That's about it. As I have been doing weekly, I will attach
last year's strategy article for this same period of
time.
Stream and Weather Conditions:
The higher mountains were covered with snow Yesterday and still are today. LeConte has two
inches and Newfound Pass has 2 inches of snow. Just looking at them, it appears to be down to
about 3500 feet in elevation.

The higher mountains received from 2.5 to 4.5 inches of rain and snow from this last low pressure
system. Most of the foothills only received about 2 inches on the average but that's not where the
streams in the Smokies get their water. The rainfall amounts in the foothills and valleys are irrelevant.
The high stream levels, which were all blown out from the rain, are very indicative of the rainfall
amounts that count.

The temperature should go down to 25 degrees early this morning (it's still very early and only 31 at
the moment) and the high yesterday was only 44 degrees. The water is cold now but will start
warming up some today with a high forecast for Gatlinburg of 54 degrees. It will be clear and sunny
today and tomorrow with a low tonight of 28 degrees. Friday night will be a little warmer with the low
only reaching down to about freezing. Saturday's high should be about 58  There's a small chance of
rain for Sunday increasing some by Sunday night to about 30 percent. The low Sunday night will be a
warm 44 degrees. Remember these temps are for Gatlinburg. It's colder in the higher sections of the
park.

It doesn't appear at this point that the rainfall will be heavy the first of next week, so hopefully the
streams will continue to drop. The larger streams are all still high and not safe to wade. You should
be able to wade some areas by this weekend but the water will still be on the high side.

Recommended Strategies:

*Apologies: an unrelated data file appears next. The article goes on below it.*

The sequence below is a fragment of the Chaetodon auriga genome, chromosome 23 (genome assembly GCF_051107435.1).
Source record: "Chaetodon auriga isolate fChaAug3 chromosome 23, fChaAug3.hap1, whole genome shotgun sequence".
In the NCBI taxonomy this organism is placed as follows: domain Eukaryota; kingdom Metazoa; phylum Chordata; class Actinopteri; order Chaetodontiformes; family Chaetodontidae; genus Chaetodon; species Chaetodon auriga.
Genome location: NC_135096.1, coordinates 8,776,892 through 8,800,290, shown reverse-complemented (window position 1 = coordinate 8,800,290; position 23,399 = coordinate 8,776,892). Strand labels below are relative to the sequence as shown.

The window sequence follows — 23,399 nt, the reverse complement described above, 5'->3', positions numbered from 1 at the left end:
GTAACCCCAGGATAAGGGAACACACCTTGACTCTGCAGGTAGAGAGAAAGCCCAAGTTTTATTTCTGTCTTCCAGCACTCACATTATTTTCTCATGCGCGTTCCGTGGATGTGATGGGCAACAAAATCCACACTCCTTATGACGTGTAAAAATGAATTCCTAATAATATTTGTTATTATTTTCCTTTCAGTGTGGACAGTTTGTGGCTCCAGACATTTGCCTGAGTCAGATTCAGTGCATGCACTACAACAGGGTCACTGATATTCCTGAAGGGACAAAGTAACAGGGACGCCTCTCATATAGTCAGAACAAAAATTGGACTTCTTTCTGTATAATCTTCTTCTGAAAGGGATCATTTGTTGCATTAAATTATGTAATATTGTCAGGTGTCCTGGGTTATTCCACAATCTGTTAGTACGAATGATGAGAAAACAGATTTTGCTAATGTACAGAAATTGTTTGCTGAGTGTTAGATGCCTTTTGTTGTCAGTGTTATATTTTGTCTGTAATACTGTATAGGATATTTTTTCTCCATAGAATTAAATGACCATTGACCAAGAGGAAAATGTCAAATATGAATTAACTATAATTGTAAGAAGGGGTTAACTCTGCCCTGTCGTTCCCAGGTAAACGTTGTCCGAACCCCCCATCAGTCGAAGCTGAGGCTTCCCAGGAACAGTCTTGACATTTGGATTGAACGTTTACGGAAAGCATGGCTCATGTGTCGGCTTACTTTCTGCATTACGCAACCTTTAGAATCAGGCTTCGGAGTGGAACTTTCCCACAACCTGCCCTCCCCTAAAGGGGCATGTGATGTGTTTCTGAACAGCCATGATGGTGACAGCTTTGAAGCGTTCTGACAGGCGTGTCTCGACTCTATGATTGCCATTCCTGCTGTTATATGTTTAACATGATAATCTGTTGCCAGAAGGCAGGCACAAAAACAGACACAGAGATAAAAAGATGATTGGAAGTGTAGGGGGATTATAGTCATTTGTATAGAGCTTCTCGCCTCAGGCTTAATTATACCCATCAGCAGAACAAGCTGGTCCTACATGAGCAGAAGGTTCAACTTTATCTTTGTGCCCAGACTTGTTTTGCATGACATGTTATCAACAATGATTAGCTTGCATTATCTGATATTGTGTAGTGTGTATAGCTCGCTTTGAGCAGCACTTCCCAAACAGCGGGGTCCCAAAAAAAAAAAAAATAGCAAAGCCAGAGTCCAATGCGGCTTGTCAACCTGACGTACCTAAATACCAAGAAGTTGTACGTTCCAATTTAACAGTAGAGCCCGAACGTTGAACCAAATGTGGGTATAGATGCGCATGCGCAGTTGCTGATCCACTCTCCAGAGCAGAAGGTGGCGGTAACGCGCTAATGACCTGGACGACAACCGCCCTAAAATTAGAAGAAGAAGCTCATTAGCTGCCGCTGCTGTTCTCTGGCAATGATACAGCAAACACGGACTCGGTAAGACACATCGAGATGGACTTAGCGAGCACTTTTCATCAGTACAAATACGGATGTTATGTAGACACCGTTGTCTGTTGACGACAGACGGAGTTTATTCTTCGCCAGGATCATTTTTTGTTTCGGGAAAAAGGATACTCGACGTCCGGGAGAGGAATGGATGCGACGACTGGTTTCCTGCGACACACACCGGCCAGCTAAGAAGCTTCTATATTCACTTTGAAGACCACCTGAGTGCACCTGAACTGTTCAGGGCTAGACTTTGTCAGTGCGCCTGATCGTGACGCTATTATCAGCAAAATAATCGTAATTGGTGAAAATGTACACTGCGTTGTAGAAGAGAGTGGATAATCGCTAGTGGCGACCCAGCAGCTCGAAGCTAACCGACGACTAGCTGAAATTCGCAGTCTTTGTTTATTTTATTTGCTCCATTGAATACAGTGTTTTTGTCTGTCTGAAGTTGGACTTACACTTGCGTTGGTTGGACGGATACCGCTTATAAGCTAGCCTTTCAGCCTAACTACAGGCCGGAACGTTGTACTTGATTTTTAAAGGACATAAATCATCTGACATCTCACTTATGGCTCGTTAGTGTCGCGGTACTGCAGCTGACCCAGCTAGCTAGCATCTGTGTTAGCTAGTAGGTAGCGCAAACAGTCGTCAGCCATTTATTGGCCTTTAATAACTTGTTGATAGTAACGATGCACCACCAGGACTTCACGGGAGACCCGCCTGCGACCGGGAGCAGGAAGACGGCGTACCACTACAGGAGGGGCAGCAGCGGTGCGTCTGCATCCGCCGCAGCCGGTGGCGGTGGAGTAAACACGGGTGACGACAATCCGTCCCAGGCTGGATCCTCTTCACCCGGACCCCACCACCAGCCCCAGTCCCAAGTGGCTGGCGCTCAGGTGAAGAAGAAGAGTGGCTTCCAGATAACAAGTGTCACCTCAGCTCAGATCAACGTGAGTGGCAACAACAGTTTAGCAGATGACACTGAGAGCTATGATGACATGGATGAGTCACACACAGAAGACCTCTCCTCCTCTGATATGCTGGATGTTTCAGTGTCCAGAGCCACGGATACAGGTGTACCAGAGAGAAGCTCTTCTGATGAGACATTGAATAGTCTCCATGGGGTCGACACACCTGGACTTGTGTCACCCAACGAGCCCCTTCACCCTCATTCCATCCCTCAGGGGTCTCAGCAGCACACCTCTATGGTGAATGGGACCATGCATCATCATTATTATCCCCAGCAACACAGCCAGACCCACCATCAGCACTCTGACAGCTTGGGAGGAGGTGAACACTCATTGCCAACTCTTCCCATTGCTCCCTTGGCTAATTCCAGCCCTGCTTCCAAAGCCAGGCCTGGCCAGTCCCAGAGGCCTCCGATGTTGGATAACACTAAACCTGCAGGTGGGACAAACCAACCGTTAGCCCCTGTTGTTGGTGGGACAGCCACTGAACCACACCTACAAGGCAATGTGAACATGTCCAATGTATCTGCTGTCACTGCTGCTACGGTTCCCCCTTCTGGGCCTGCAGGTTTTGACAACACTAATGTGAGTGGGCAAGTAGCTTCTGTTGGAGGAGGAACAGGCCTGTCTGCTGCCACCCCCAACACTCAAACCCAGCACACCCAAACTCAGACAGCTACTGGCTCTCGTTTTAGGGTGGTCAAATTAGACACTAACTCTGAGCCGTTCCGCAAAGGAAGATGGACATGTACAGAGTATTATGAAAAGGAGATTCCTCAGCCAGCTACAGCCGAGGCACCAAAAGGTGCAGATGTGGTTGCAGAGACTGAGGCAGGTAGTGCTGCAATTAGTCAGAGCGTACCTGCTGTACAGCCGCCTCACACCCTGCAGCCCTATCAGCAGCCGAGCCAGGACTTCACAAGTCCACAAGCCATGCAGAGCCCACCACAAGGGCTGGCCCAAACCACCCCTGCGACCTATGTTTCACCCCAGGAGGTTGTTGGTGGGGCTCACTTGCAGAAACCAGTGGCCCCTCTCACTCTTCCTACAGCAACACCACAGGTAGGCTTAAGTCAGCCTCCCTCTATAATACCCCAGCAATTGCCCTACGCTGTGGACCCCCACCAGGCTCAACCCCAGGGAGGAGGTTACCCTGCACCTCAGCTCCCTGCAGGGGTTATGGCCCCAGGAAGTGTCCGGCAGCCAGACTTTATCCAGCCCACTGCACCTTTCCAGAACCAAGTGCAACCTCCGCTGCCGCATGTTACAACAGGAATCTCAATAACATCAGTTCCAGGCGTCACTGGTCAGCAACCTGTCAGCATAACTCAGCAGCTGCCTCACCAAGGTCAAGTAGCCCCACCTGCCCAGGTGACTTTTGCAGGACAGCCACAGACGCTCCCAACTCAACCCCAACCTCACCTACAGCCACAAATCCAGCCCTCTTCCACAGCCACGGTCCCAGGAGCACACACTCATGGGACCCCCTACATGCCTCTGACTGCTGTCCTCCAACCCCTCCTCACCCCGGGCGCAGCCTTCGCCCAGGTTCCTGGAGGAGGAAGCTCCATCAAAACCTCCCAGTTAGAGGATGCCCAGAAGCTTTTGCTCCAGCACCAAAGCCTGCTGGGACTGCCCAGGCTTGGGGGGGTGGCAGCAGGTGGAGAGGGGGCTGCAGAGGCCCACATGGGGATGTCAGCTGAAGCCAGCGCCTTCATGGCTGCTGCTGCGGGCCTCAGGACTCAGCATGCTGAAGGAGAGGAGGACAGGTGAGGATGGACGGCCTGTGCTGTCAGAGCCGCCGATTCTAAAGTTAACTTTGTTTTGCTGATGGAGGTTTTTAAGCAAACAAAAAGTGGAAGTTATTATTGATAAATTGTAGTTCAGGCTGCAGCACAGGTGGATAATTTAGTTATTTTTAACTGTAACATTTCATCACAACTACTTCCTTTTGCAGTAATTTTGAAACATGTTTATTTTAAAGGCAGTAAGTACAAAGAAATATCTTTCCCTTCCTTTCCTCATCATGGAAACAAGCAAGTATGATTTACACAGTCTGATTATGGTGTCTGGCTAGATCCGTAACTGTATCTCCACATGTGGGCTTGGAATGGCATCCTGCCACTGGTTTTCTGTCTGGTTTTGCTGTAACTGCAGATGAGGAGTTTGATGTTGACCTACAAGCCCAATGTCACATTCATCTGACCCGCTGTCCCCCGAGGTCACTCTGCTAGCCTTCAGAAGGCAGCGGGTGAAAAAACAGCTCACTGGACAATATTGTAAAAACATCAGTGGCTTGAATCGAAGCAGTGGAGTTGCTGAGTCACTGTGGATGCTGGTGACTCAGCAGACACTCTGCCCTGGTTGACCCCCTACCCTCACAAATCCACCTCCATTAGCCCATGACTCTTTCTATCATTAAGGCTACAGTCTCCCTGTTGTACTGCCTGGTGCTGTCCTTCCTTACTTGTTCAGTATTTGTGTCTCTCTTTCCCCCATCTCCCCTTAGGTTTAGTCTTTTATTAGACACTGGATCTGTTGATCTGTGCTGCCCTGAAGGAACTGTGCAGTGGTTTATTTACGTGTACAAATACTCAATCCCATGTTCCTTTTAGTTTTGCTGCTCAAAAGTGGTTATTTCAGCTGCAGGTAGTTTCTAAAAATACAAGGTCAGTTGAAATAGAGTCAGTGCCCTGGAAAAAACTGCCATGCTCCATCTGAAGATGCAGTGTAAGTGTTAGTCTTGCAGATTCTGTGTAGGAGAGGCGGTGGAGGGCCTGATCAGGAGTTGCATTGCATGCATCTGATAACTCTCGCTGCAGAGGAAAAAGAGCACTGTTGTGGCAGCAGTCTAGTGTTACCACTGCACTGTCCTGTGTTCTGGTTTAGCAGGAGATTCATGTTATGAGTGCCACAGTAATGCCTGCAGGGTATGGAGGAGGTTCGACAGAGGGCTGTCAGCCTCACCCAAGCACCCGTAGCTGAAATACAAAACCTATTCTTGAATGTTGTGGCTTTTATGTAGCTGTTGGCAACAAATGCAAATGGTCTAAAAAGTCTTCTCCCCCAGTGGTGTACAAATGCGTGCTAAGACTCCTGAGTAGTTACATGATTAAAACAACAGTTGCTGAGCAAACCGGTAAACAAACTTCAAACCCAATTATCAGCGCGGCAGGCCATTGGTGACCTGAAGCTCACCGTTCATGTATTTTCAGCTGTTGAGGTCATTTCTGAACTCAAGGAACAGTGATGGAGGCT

As has been the case for the last couple of weeks, stream and weather conditions will make major
change every day as the above weather pattern pointed out. Your strategy should change some
every day to adjust to it. This is very typical of this time of the year. It's almost like Spring but
reversed in many ways. A major frontal system passes just about every week and sometimes, more
often than that. This weather pattern won't change until Winter gets here and things settle down to
remain mostly on the cold side. The Winter months can also be unstable, but not usually with the big
swings that Fall and Spring brings about. Day in and day out, just going to work or doing the normal
daily duties, most people pay little attention to the weather unless there's major changes. When your
fishing at this time of the year, the weather is of utmost concern. I'm not referring to anglers being
comfortable or uncomfortable. I am referring to changes in makes from the trout's perspective and
changes in the strategies you should use to consistently catch them..

The past two weekends and the one forthcoming respectively haven't and will not be on the angler's
side with regards to the hatches of either midges or Blue-winged Olives. The BWOs may hatch today
and Friday but any hatches that take place this weekend will be very sparse if there are any at all.
Baetis BWOs don't like bright, clear days. They don't like water temperatures that rise much above
50 degrees. Sky conditions vary the intensity of the hatches more than just about any other group of
aquatic insects. Next Monday and Tuesday won't be good for them either even if it is cloudy. The
water temperatures will be too warm for any significant hatches. This repeated pattern has resulted in
continuous, mediocre hatches occurring at random in isolated areas of the streams. The high water
levels have greatly hindered one's ability to fish them even when hatches have occurred.

I'm not trying to paint a bleak picture of conditions. I just believe in stating the facts and telling it
like it is. You can still catch plenty of trout on any one of the coming days including next week;